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Person Details
Edward was born in London in 1888, the youngest of six children to Charles and Martha Robinson, Charles was a Police Constable and his wife Martha had been born in Arnold. He was orphaned when still a baby and was brought to Arnold where he was raised by a local family. He was a member of the Methodist Church and in 1911 he was living as a lodger at 10 Furlong Street, Arnold, he is living with Edward Broughton 29 yrs a colliery labourer and his wife Ann Eliza 29 yrs and their daughter Mabel Mary 1 year old, he is 22 yrs of age and a french polisher (furniture) He married Mary Ann Robinson (nee Horton born 1887 ) who lived on Front Street, Arnold in 1913, their marriage was recorded in the Basford Registration district. After marriage they went to live at 73 Duke Street, Arnold, Nottingham. By the time he left to join the army they had two daughters Margaret Mary b1914 and Ivy May b1915. His pension record card shows his widow was living at 14 Hallams Lane Arnold, when she was awarded a pension of 22 shillings and 11 pence a week which commenced on 29th October 1917.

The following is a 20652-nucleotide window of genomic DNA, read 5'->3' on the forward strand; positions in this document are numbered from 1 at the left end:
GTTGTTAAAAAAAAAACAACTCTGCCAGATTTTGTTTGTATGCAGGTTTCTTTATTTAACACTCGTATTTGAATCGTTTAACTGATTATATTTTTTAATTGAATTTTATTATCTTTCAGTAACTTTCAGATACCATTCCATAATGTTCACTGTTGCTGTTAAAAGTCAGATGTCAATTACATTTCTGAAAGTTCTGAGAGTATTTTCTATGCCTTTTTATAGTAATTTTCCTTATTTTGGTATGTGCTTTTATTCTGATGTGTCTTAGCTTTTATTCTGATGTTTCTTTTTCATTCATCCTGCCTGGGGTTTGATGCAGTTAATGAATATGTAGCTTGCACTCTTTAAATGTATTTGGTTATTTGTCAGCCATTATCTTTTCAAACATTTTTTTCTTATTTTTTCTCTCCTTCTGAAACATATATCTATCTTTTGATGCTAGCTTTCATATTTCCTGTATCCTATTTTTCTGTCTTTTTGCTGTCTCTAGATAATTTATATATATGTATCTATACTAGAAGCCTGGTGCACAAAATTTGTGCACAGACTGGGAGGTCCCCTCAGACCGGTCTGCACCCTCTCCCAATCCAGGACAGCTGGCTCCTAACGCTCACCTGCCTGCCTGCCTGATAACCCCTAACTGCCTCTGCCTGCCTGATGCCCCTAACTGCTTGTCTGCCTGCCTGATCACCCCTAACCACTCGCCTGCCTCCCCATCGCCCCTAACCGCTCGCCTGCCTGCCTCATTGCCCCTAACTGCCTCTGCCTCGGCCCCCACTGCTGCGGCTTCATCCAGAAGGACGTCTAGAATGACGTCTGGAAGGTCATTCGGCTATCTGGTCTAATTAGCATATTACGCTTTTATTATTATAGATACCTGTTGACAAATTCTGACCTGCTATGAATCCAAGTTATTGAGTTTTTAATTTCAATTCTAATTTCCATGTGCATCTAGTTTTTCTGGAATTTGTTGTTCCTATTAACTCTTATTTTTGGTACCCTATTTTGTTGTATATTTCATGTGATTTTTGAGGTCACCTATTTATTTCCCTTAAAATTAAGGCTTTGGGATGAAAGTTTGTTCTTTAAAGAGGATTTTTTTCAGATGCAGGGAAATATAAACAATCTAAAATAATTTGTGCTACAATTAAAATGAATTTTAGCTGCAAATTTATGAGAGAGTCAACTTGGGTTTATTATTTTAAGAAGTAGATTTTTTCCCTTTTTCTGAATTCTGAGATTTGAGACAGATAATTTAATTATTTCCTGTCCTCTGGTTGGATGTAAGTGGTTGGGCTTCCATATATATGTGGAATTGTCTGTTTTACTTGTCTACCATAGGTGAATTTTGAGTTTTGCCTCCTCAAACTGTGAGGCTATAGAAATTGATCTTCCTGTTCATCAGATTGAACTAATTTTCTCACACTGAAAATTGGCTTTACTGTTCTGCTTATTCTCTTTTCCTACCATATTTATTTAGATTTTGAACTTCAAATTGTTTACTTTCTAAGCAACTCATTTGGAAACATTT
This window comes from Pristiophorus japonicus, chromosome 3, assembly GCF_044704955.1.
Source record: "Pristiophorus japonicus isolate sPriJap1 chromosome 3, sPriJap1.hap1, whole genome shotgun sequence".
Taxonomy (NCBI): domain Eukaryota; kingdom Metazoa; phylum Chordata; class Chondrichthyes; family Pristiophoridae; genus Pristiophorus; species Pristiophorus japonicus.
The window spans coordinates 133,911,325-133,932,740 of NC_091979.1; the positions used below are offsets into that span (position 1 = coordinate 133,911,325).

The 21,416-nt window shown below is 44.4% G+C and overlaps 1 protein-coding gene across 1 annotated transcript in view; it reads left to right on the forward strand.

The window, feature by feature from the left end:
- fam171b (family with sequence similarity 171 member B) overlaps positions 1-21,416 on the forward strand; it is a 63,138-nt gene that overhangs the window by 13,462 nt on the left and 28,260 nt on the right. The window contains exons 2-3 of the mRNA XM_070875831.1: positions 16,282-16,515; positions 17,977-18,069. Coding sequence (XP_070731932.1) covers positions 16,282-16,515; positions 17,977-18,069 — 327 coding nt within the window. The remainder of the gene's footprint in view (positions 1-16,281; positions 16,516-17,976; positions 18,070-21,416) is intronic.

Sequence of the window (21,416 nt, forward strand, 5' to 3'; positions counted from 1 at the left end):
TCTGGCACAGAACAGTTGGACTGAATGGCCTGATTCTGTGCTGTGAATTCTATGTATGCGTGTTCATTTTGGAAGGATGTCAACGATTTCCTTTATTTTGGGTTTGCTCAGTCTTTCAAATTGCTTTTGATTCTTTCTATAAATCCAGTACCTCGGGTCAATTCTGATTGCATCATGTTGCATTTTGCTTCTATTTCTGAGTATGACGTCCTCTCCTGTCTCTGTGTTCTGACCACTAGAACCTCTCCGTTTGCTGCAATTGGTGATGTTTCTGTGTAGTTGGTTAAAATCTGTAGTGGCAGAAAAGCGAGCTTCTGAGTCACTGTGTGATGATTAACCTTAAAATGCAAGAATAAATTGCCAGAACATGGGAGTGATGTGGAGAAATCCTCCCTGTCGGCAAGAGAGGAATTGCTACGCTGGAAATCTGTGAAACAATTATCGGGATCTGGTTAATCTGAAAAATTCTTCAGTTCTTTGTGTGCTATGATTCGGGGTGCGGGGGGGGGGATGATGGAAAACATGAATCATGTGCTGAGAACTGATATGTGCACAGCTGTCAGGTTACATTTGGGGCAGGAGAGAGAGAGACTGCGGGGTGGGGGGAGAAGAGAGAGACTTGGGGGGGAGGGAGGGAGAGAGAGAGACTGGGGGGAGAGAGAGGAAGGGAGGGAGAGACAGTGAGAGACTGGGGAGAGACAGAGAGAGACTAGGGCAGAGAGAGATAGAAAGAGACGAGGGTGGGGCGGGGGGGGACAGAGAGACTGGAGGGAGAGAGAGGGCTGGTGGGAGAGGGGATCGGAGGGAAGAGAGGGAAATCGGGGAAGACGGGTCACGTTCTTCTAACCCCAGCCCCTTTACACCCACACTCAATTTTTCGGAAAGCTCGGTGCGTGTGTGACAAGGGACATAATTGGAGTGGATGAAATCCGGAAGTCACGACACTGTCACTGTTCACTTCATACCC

French polisher
09 Apr 1917
1637402 - CWGC Website
13th Bn The King's (Liverpool Regiment)
He enlisted into the Sherwood Foresters Regiment at Nottingham with number 49790 and was later transferred into the Kings Liverpool Regiment as a reinforcement, most probably when already in France. On the 9th April 1917, the day Edward was killed in Action, the British Army opened the battle of Arras in an attempt to force the Germans away from the river Aisne sector where the French Army was about to attack. Three British Armies were engaged with General Sir E Allenby’s Third army in the centre about Arras, northwards the First Army under General Sir H Horne was poised to attack Vimy Ridge and to the south was General Sir H. Gough’s Fifth Army about to advance on the Hindenburg Line around Bullecourt. Considerable ground was taken on the first day, including Vimy Ridge by the Canadians. Gough made little progress in the south and resistance from the Germans was growing fast. It was then on the first day of this massive attack by the British that Edward was killed in Action, his body was never identified and he has no known grave, he is commemorated on the Arras Memorial, France, Bay 3
Remembered on